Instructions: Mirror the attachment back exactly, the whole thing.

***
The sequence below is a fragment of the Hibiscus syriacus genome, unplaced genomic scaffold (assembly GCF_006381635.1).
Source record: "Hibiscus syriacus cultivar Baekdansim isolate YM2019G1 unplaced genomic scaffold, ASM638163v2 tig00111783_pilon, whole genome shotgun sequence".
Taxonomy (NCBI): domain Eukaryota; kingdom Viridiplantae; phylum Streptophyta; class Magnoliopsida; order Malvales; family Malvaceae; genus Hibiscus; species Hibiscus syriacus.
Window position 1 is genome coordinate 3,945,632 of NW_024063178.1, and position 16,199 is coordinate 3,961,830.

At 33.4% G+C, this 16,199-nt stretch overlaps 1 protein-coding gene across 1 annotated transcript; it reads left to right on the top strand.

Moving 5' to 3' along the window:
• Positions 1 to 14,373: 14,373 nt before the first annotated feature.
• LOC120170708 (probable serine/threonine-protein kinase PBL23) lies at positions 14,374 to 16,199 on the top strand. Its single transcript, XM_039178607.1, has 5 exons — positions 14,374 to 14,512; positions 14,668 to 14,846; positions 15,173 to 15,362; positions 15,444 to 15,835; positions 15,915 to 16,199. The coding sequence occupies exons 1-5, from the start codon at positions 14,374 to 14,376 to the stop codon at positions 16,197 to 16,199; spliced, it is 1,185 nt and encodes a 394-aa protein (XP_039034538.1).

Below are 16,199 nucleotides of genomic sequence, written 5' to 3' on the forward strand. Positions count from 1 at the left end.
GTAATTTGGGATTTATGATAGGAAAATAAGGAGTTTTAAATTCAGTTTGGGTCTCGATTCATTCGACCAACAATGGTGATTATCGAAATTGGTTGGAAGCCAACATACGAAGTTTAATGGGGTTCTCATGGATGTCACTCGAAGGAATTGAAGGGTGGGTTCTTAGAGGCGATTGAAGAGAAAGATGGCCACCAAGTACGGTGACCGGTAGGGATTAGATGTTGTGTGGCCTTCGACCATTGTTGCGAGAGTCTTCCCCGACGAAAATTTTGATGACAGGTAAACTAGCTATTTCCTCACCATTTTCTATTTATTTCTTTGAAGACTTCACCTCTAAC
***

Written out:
The sequence below is a fragment of the Hibiscus syriacus genome, unplaced genomic scaffold (assembly GCF_006381635.1).
Source record: "Hibiscus syriacus cultivar Baekdansim isolate YM2019G1 unplaced genomic scaffold, ASM638163v2 tig00111783_pilon, whole genome shotgun sequence".
Taxonomy (NCBI): domain Eukaryota; kingdom Viridiplantae; phylum Streptophyta; class Magnoliopsida; order Malvales; family Malvaceae; genus Hibiscus; species Hibiscus syriacus.
Window position 1 is genome coordinate 3,945,632 of NW_024063178.1, and position 16,199 is coordinate 3,961,830.

At 33.4% G+C, this 16,199-nt stretch overlaps 1 protein-coding gene across 1 annotated transcript; it reads left to right on the top strand.

Moving 5' to 3' along the window:
• Positions 1 to 14,373: 14,373 nt before the first annotated feature.
• LOC120170708 (probable serine/threonine-protein kinase PBL23) lies at positions 14,374 to 16,199 on the top strand. Its single transcript, XM_039178607.1, has 5 exons — positions 14,374 to 14,512; positions 14,668 to 14,846; positions 15,173 to 15,362; positions 15,444 to 15,835; positions 15,915 to 16,199. The coding sequence occupies exons 1-5, from the start codon at positions 14,374 to 14,376 to the stop codon at positions 16,197 to 16,199; spliced, it is 1,185 nt and encodes a 394-aa protein (XP_039034538.1).

Below are 16,199 nucleotides of genomic sequence, written 5' to 3' on the forward strand. Positions count from 1 at the left end.
GTAATTTGGGATTTATGATAGGAAAATAAGGAGTTTTAAATTCAGTTTGGGTCTCGATTCATTCGACCAACAATGGTGATTATCGAAATTGGTTGGAAGCCAACATACGAAGTTTAATGGGGTTCTCATGGATGTCACTCGAAGGAATTGAAGGGTGGGTTCTTAGAGGCGATTGAAGAGAAAGATGGCCACCAAGTACGGTGACCGGTAGGGATTAGATGTTGTGTGGCCTTCGACCATTGTTGCGAGAGTCTTCCCCGACGAAAATTTTGATGACAGGTAAACTAGCTATTTCCTCACCATTTTCTATTTATTTCTTTGAAGACTTCACCTCTAAC